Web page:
Oil prices declined on Monday due to concerns over the outlook for global economic growth and negotiations between Iran and major powers ending on a positive note, indicating an easing of tensions in the Middle East.
Brent crude futures shed $0.23, or 0.4%, at $63.23 a barrel, compared to a 1.6% increase last week. US West Texas Intermediate crude also declined by $0.09, or 0.2%, at $56.11 a barrel, compared to a gain of 1% last week, Reuters reported.
It said that while economic growth in the US was slower than expected in the second quarter compared to a boom in consumer spending, strengthening the outlook for oil consumption, growth outside the US was slowing at a faster pace due to the US-China trade war.
National Australia Bank senior economist Phin Ziebell said: “For global growth, the outlook there is looking shakier … it’s not disastrous but it’s not shooting the lights out.”
Referring to recent sluggish car sales globally, he said: “Where does oil demand fit in a world where it looks like this big boom is now starting to tail off.”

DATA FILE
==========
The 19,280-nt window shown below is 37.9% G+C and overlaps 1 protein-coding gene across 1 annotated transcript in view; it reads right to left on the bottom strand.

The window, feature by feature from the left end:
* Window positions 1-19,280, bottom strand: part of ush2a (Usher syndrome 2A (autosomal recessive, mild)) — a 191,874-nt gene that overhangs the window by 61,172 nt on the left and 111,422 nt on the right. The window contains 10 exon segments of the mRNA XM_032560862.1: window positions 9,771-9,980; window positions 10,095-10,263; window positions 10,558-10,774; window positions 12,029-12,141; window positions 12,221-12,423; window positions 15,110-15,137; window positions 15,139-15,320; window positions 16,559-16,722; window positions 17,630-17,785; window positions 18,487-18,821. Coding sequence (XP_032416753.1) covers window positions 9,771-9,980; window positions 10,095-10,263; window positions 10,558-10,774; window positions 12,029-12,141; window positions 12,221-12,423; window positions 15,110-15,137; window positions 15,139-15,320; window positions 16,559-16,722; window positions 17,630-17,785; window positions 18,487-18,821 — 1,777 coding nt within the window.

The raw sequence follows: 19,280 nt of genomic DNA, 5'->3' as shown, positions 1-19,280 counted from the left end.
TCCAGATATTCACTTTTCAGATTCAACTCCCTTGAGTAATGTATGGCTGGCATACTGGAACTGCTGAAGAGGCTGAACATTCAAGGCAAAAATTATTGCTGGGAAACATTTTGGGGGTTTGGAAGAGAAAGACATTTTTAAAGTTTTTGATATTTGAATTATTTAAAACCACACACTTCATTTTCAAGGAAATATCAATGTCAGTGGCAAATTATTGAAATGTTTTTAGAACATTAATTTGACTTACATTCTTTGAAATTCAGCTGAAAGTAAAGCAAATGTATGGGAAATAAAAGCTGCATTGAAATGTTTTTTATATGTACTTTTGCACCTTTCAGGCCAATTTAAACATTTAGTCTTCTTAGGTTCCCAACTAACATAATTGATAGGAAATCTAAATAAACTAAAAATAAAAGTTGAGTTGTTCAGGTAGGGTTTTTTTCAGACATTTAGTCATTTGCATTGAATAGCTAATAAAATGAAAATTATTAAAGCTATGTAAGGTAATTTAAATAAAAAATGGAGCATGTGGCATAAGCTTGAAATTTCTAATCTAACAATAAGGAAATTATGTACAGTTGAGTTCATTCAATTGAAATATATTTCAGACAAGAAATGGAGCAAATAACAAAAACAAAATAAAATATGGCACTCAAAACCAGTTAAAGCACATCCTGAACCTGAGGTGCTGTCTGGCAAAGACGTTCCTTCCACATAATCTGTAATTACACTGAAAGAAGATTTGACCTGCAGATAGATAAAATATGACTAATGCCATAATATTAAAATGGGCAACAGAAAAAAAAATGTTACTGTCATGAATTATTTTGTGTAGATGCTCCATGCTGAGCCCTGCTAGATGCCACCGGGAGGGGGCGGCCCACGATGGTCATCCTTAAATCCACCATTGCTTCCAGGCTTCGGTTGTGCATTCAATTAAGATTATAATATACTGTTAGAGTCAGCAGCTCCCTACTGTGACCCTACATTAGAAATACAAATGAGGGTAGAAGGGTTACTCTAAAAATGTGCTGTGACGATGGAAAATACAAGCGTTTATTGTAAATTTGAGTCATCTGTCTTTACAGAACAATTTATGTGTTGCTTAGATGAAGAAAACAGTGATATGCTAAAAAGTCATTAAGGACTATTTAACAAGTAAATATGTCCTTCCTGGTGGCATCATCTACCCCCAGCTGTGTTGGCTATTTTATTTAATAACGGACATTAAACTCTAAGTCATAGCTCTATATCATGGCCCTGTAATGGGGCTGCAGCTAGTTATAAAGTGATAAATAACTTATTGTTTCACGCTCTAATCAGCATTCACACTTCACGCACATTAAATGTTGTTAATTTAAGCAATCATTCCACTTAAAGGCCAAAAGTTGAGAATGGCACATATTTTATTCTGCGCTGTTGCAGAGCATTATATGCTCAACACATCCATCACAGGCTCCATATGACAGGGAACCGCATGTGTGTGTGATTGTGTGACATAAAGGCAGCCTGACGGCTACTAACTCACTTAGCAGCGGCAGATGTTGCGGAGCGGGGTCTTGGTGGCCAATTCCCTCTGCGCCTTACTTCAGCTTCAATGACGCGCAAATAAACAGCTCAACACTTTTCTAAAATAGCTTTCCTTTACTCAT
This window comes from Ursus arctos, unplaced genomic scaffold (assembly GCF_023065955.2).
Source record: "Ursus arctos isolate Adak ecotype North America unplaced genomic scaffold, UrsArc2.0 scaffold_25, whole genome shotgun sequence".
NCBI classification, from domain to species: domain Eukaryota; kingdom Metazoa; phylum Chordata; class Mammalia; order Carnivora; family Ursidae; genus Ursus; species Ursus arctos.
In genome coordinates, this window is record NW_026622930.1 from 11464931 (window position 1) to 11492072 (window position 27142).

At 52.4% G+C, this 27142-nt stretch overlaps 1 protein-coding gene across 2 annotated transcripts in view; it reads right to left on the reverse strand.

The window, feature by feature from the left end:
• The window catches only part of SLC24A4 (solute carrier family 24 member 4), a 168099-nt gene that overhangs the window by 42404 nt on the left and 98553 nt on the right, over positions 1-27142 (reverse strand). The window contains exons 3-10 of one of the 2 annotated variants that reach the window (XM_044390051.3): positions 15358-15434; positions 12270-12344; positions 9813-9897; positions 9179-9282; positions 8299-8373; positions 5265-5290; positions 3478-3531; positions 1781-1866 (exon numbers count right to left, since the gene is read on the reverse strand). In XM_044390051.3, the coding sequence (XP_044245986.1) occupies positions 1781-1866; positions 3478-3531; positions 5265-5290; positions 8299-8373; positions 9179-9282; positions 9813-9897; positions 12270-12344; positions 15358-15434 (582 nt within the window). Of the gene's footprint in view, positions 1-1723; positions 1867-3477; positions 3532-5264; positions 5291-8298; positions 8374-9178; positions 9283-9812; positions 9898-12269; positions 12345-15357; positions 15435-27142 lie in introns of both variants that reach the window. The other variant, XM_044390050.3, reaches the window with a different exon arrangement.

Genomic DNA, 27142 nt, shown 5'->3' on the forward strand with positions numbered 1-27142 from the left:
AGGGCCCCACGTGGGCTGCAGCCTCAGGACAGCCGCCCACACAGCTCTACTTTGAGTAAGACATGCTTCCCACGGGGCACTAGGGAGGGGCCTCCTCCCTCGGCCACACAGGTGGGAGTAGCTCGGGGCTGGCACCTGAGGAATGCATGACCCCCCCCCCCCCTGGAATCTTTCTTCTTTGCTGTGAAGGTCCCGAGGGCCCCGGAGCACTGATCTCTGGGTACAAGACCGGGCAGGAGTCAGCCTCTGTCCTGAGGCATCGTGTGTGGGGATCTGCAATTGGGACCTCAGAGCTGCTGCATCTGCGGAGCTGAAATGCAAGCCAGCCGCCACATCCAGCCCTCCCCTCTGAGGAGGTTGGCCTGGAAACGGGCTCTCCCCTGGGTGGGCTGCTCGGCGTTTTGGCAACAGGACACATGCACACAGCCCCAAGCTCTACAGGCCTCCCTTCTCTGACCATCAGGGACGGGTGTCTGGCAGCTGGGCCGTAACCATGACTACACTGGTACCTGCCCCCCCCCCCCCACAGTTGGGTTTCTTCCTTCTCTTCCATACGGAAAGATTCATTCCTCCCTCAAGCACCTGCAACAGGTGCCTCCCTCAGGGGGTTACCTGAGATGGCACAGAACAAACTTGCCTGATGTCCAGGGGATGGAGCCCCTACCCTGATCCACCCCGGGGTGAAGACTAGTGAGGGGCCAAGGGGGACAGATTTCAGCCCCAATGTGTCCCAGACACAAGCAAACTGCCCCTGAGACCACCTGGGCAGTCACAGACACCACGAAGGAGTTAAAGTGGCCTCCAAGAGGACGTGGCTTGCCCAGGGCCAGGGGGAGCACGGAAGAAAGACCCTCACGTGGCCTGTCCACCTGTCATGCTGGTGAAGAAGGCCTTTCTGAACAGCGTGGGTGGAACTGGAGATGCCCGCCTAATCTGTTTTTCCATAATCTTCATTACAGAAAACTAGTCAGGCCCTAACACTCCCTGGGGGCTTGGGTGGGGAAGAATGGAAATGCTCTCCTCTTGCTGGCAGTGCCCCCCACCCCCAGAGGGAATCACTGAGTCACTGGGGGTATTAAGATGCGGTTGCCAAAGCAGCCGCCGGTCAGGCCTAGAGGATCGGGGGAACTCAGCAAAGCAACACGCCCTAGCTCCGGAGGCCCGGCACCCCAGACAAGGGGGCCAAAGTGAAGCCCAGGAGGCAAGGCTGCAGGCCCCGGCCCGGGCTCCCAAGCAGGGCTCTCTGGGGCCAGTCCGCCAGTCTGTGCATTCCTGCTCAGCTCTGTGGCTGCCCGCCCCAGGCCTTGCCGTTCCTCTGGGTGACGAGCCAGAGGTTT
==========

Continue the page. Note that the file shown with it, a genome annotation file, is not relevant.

News that US and Chinese negotiators would meet this week after trade talks broke down in May 2019 also contributed to the decline in oil prices. However, expectations for progress during the two-day meeting in Shanghai are low, the report said.
Traders and investors are also awaiting the meetings of major central banks, including the US Federal Reserve, which is expected to reduce interest rates.
According to Iranian official Abbas Araqchi, an emergency meeting between the signatories of Iran’s 2015 nuclear deal failed to resolve several issues, and Tehran would continue to reduce its atomic commitments if Europeans partners fail to salvage the pact.
The US, which pulled out of the agreement in May 2018 and reimposed sanctions on Iranian oil exports, did not participate in the meeting.
Meanwhile, tensions prevailed in the critical oil passageway of the Strait of Hormuz, as Iran declined to release a British-flagged tanker it seized recently. However, Iran granted India consular access to 18 Indian crew members.
Elsewhere, Denmark welcomed the UK proposal for a European-led naval mission to protect vessels in the Strait of Hormuz. The US is said to be working on a multinational security initiative in the Gulf.